Friday, August 22, 2014

Apple trees

Being retrospective;  The other day I bought some conference pears from Asda, they were Belgium and completely unlike the ones I love, hard and slightly sweet, the ones of my childhood.  So it left me reminiscing about the fruit trees that I planted out in the old garden.  The truth of the matter is that I fell in love with names, same with the old fashioned roses.
Pulling out my old green book, now housing 'passwords' by the dozen and before the real onset of the computer. At the beginning from 1999 I have listed the seeds I planted and also written about the emergence of the apple blossom, which I looked forward to each year.  I see reading my untidy writing that  the Blue Pearmain was rife with the scab disease but on the whole the apple trees produced fine beautiful apples, there was also plum and pear trees, not forgetting nut trees, which the squirrels robbed each year (unripe) and planted round various places in the garden, for me to find and get cross about.
So here are the old trees, the first is White Transparent, a Russian, very early cooking apple, it was prolific, turning golden and soft fairly quickly, July picking.  The Blue Pearmain, was a beautiful red and green apple but hard and slightly bitter, and as it got chopped down because of the scab did not last long, though it resprouted from the graft.
The Reverend Wilkes was bought for his name, I think was a large green cooking apple, not given to producing many apples. Then there was the Merton Russett, not much said about that, and another cooking apple. Orleans Reinette was an eating apple, pretty name! I bought two of these trees, and she was planted next to the Reverend Wilkes down in the valley part of the garden, and this could have led to less apples being produced.
Then came a new batch, on smaller graftings, Discovery, Katy, Fiesta and Gala,  I found with the smaller trees that they had to be supported because of the greater number of apples.  Also May Queen I note though not much said about that tree either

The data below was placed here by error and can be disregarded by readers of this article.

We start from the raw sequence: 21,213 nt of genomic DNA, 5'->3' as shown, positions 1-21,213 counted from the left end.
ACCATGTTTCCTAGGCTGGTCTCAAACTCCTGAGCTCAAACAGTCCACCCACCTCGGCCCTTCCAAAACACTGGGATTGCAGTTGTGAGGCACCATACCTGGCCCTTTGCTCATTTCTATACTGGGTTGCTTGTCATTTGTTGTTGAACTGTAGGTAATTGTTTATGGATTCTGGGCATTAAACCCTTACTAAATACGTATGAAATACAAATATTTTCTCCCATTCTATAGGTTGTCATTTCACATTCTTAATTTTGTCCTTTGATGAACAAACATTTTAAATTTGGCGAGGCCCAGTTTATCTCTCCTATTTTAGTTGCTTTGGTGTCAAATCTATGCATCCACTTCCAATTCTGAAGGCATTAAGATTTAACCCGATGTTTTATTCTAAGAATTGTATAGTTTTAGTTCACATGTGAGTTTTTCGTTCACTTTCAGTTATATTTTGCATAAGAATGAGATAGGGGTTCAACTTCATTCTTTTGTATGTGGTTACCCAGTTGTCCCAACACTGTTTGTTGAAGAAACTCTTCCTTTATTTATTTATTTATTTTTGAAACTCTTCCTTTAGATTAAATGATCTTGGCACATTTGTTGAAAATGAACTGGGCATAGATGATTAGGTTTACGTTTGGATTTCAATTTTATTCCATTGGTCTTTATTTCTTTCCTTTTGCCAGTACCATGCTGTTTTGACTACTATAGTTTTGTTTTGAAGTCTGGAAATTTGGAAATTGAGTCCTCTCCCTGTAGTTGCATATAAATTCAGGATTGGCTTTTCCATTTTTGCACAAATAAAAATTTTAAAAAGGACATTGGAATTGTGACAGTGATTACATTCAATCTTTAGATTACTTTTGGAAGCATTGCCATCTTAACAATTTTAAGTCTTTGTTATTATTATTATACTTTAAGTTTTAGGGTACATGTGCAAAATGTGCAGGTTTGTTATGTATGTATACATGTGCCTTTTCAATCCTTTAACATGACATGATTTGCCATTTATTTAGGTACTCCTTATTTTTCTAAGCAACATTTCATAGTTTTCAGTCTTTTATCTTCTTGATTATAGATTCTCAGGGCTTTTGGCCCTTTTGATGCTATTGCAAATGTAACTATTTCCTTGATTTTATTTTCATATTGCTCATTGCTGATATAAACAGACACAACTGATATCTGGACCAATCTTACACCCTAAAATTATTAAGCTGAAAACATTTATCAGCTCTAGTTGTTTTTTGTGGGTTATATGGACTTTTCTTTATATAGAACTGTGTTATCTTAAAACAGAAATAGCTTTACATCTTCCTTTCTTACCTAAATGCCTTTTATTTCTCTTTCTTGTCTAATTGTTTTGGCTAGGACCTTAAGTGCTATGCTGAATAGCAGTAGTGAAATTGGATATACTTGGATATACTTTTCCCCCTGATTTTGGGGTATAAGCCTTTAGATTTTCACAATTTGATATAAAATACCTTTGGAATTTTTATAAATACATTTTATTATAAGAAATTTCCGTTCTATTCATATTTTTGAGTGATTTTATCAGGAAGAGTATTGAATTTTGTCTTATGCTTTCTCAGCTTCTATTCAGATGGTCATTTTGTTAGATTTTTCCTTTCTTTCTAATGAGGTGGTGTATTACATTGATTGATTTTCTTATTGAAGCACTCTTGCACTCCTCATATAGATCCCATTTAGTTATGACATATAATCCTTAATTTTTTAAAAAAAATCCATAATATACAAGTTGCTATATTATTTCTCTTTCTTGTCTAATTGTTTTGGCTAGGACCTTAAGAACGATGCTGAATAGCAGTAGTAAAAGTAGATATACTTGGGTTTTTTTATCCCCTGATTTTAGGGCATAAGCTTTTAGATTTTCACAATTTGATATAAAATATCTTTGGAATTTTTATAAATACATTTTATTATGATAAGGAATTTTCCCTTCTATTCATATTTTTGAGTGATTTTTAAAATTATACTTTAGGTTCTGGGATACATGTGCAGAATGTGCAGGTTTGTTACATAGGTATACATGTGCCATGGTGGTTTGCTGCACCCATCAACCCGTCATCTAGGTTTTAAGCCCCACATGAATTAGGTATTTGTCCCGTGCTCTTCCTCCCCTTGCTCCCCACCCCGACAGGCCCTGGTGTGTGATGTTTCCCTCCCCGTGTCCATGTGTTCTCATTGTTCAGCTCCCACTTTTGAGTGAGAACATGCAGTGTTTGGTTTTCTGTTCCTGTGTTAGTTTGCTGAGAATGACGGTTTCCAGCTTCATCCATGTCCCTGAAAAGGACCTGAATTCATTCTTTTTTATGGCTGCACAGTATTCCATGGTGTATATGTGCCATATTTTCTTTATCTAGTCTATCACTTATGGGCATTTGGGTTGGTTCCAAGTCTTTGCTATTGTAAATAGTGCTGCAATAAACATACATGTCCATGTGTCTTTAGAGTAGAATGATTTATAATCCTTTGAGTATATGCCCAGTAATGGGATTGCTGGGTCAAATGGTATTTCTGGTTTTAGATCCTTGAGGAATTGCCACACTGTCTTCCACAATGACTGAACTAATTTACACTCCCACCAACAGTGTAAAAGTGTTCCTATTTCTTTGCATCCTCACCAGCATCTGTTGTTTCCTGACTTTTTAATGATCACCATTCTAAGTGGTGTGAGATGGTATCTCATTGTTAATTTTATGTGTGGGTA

Next came the pears, Conference, William and Deacon which was an old pear, good taste if I remember.
Plum trees never produced well in the garden, but were planted; Cambridge Gage, Victoria, Oullins Gage, Damson Merryweather, Denniston Superb.  I remember the gages for the sheer sweetness as compared to the plums.
I must have kept this gardening diary for about 6 years, always curious about everything, I grew wild flowers and herbs throughout this period as well.  Much of my gardening practice is based on Permaculture, whereby fruit and perennial vegetables are grown.  And also recording this list of trees it is a reminder, that we have a whole history in the development, grafting and breeding of our fruit trees.








So what happened to all those apples we did not eat? I had a small apple mill, not sure of the right word, from which I would extract the juice, real apple juice is miles away from the stuff you buy in the market.  In Bath Organic market they used to sell the different apple juices exactly like wine, the colour is superb, the taste even better.
All hard work, but if we really want our world to survive from the overall blandness of fruits from other countries which we get in the supermarket wrapped in plastic, then these different apple trees need to be kept going, and that can only be by us learning to experiment.  The Good Life is occasionally mocked for its 'yoghurt weaving, sandal image' so often portrayed in that easy fashion of the media, but there are people and nurseries out there devoted to the cultivation of the obscure and old seeds, and fruit trees, they  need our support.

2 comments:

  1. They do indeed need our support Thelma if any of the old varieties are to survive. I remember apples, pears and damsons particularly from my childhood and they tasted wonderful. Some of this is no doubt due to a completely unjaded palate (what a pity we don't realise this until it begins to fade), but those old varieties have been neglected because they don't fruit so well and are more prone to disease, With modern day growers it seems to be all about profit - so hats off to anyone who is trying to bring back old varieties of anything. I have an Alexander Girault rose from David Austin and he gives me a fortnight's pure pleasure every year with hundreds of blooms,

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  2. I used to get the trees from the Isle of Wight, they would arrive in a great paper sack, dry rooted. See they are still in business....http://www.deaconsnurseryfruits.co.uk/. So if we ever move might just buy a tree ;) My son-in-law bought an apple tree for my daughter at their last house, it was called Beauty of Bath, because of course she came from Bath, which was very sweet and romantic...

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